Cows at East Lydeard Farm, west Somerset, will start calving at the end of February in a seriously fit condition, according to owner Tom Morris, who has out-wintered his organic herd for the past four years.

He instigated the out-wintering system to reduce the cost of housing his 190 New Zealand Friesian crosses through the winter.

He has grazed the farm extensively, so the change was not a major one but the benefits were, he believes.

“It immediately saved us the cost of cleaning and bedding and there was no hauling of silage.”

He uses a 28ha (70 acre) block of silage ground, which means there is no impact on spring covers in the grazing block.

Neither does it affect the silage crop because his first cut is not harvested until the end of June.

The herd’s main diet is big bale silage, which is left standing in the field after baling.

“Bales are wrapped and left exactly where they come out of the baler, it removes the need to handle or transport them,” says Mr Morris.

“I think this works best on an extensive system.

We don’t put on any fertiliser so we get fewer bales to the acre, which is what we want.

The more area you have for the cows the better.”

About two thirds of the herd is on the block at any one time.

In-calf heifers and cows not in the necessary condition are housed.

“A three-quarter acre block of fresh grass is fenced off for cows every 24 hours, which includes five, six-stringed, bales, double-stacked.

“Wrapping is removed and taken away and I take two strings out of the bales, leaving four behind to keep silage together.

I just pick up the string when I feed the next day,” says Mr Morris.

He runs a drill over areas where bales stand every year to revive the leys.

The system, he says, is not only cost-efficient but has major benefits to herd health.

“Cows in their dry period are exceptionally fit because they are roaming on land 270m above sea level.

When they come off the hill they are fit for calving.

We have had very few calving problems since we started out-wintering.

It’s not just their condition but their muscle tone too.”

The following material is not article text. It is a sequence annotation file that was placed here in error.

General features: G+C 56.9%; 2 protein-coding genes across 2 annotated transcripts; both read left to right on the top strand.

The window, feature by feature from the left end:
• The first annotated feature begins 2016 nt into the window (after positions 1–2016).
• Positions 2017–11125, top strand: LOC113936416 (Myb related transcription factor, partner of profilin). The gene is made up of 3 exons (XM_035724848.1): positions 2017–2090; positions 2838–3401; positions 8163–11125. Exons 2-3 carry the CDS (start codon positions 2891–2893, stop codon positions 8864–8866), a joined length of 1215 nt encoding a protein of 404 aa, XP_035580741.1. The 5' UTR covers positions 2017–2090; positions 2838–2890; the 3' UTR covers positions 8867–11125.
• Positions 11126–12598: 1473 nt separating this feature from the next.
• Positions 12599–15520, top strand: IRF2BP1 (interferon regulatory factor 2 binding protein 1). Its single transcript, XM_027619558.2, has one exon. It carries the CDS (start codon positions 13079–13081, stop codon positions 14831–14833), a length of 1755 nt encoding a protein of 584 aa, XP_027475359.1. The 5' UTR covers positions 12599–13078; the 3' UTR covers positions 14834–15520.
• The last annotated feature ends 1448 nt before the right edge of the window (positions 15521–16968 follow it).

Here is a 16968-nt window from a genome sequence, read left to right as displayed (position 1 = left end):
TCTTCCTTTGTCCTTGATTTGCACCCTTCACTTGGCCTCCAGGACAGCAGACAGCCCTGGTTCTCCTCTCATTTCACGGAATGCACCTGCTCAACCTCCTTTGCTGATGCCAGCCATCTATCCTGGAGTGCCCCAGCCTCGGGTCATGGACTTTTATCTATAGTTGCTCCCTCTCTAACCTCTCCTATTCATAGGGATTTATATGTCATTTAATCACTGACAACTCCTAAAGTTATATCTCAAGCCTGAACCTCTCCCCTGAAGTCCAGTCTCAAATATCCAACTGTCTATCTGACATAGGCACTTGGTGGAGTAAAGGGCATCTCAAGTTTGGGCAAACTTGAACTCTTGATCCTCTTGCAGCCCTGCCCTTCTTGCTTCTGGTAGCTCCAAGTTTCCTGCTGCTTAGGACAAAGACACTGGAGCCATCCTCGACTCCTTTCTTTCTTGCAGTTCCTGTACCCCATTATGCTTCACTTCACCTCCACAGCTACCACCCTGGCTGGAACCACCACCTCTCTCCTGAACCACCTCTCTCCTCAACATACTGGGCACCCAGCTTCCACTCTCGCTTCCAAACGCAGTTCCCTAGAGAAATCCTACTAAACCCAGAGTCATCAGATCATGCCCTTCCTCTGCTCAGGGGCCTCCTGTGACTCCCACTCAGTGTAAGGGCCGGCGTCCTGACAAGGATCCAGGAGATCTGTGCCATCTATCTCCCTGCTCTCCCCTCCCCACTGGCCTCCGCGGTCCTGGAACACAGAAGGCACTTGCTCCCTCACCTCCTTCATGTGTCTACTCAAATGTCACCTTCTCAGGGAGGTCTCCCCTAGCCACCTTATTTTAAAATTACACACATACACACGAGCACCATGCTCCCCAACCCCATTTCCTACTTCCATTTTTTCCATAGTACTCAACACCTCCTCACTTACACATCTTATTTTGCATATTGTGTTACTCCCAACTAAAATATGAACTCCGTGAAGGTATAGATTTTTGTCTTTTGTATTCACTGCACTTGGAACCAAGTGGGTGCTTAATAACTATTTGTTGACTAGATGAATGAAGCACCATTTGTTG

Limited housing was also an issue for Pembrokeshire producer Lyn Jenkins when he out-wintered heifers for the first time last year.

Although he had enough housing for 140 cows, the shed he rented for youngstock was no longer available.

“Out-wintering was an experiment, I saw it working on another farm but didn’t know if it would work for me,” admits Mr Jenkins, of New House Farm, Haverfordwest.

He experimented with 26 February-born heifers, grazing 11ha (26 acres) over a four-month rotation.

They thrived, gaining an average of 80kg over 120 days.

Following this success, Mr Jenkins plans to do the same this winter.

He believes the system is particularly suited to a block calving herd.

“Our heifers were born within three weeks of each other.

They were all the same size so we could treat them as one group,” says Mr Jenkins.

Heifers grazed land away from the dairy to protect spring covers.

These were the wettest fields on the farm that are not accessible by cows but, even during a particularly wet period, the stock did not poach the fields.

“Some days there was water running through the field.

When it was that wet I just shifted them to a new block every 12 hours instead of 24,” Mr Jenkins explains.

The system works for him because he de-stocks in the autumn.

He currently has 52 heifers but is selling 24, leaving him with 28 for out-wintering.

The only downside to the system is that heifers need to be trained to use the cubicles when they are in-calf.

So he plans to bring in-calf heifers in on 1 November and mix them with the cows.

His soil is a medium loam, while Mr Morris’ land at East Lydeard is slatey and free draining.

Soil type and aspect are important.

“The winter block is an exposed site, which means there is a drying effect all the time.

If it was enclosed it wouldn’t dry out and fields could get wet,” says Mr Morris.